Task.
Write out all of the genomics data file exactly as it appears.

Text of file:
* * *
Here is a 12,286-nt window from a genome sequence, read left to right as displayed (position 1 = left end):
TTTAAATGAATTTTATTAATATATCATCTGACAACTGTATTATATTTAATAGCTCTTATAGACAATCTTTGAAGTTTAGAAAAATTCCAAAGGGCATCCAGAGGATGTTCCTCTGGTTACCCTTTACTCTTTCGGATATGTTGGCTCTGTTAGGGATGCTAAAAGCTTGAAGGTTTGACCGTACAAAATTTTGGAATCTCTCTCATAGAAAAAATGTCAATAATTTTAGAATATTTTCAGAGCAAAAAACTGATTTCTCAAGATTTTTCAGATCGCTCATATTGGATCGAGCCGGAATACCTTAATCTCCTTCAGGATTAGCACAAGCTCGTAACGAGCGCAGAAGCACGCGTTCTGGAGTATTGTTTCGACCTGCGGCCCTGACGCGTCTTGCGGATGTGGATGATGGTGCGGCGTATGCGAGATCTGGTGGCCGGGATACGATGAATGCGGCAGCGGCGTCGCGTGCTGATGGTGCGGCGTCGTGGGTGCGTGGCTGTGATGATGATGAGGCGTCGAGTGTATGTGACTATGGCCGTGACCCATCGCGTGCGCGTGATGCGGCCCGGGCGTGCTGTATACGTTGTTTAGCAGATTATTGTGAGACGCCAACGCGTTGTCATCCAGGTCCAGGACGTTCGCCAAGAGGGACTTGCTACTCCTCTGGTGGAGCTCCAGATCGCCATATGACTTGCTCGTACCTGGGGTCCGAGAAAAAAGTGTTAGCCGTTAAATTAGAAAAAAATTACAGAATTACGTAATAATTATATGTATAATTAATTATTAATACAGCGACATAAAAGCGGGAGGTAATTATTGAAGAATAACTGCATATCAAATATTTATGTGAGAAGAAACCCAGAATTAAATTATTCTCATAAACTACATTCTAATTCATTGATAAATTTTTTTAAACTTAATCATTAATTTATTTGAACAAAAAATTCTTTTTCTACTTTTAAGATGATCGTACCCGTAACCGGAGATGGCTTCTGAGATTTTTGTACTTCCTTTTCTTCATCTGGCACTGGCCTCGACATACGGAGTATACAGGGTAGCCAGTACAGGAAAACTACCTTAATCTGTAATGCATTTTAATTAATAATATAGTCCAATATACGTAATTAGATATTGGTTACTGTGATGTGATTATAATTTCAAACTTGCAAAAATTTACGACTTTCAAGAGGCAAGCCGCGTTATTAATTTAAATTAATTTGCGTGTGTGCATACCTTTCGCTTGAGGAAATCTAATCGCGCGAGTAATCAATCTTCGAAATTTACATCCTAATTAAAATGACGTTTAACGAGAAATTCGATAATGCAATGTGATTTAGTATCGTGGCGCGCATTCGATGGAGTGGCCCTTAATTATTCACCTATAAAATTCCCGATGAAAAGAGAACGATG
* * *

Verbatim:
Here is a 12,286-nt window from a genome sequence, read left to right as displayed (position 1 = left end):
TTTAAATGAATTTTATTAATATATCATCTGACAACTGTATTATATTTAATAGCTCTTATAGACAATCTTTGAAGTTTAGAAAAATTCCAAAGGGCATCCAGAGGATGTTCCTCTGGTTACCCTTTACTCTTTCGGATATGTTGGCTCTGTTAGGGATGCTAAAAGCTTGAAGGTTTGACCGTACAAAATTTTGGAATCTCTCTCATAGAAAAAATGTCAATAATTTTAGAATATTTTCAGAGCAAAAAACTGATTTCTCAAGATTTTTCAGATCGCTCATATTGGATCGAGCCGGAATACCTTAATCTCCTTCAGGATTAGCACAAGCTCGTAACGAGCGCAGAAGCACGCGTTCTGGAGTATTGTTTCGACCTGCGGCCCTGACGCGTCTTGCGGATGTGGATGATGGTGCGGCGTATGCGAGATCTGGTGGCCGGGATACGATGAATGCGGCAGCGGCGTCGCGTGCTGATGGTGCGGCGTCGTGGGTGCGTGGCTGTGATGATGATGAGGCGTCGAGTGTATGTGACTATGGCCGTGACCCATCGCGTGCGCGTGATGCGGCCCGGGCGTGCTGTATACGTTGTTTAGCAGATTATTGTGAGACGCCAACGCGTTGTCATCCAGGTCCAGGACGTTCGCCAAGAGGGACTTGCTACTCCTCTGGTGGAGCTCCAGATCGCCATATGACTTGCTCGTACCTGGGGTCCGAGAAAAAAGTGTTAGCCGTTAAATTAGAAAAAAATTACAGAATTACGTAATAATTATATGTATAATTAATTATTAATACAGCGACATAAAAGCGGGAGGTAATTATTGAAGAATAACTGCATATCAAATATTTATGTGAGAAGAAACCCAGAATTAAATTATTCTCATAAACTACATTCTAATTCATTGATAAATTTTTTTAAACTTAATCATTAATTTATTTGAACAAAAAATTCTTTTTCTACTTTTAAGATGATCGTACCCGTAACCGGAGATGGCTTCTGAGATTTTTGTACTTCCTTTTCTTCATCTGGCACTGGCCTCGACATACGGAGTATACAGGGTAGCCAGTACAGGAAAACTACCTTAATCTGTAATGCATTTTAATTAATAATATAGTCCAATATACGTAATTAGATATTGGTTACTGTGATGTGATTATAATTTCAAACTTGCAAAAATTTACGACTTTCAAGAGGCAAGCCGCGTTATTAATTTAAATTAATTTGCGTGTGTGCATACCTTTCGCTTGAGGAAATCTAATCGCGCGAGTAATCAATCTTCGAAATTTACATCCTAATTAAAATGACGTTTAACGAGAAATTCGATAATGCAATGTGATTTAGTATCGTGGCGCGCATTCGATGGAGTGGCCCTTAATTATTCACCTATAAAATTCCCGATGAAAAGAGAACGATG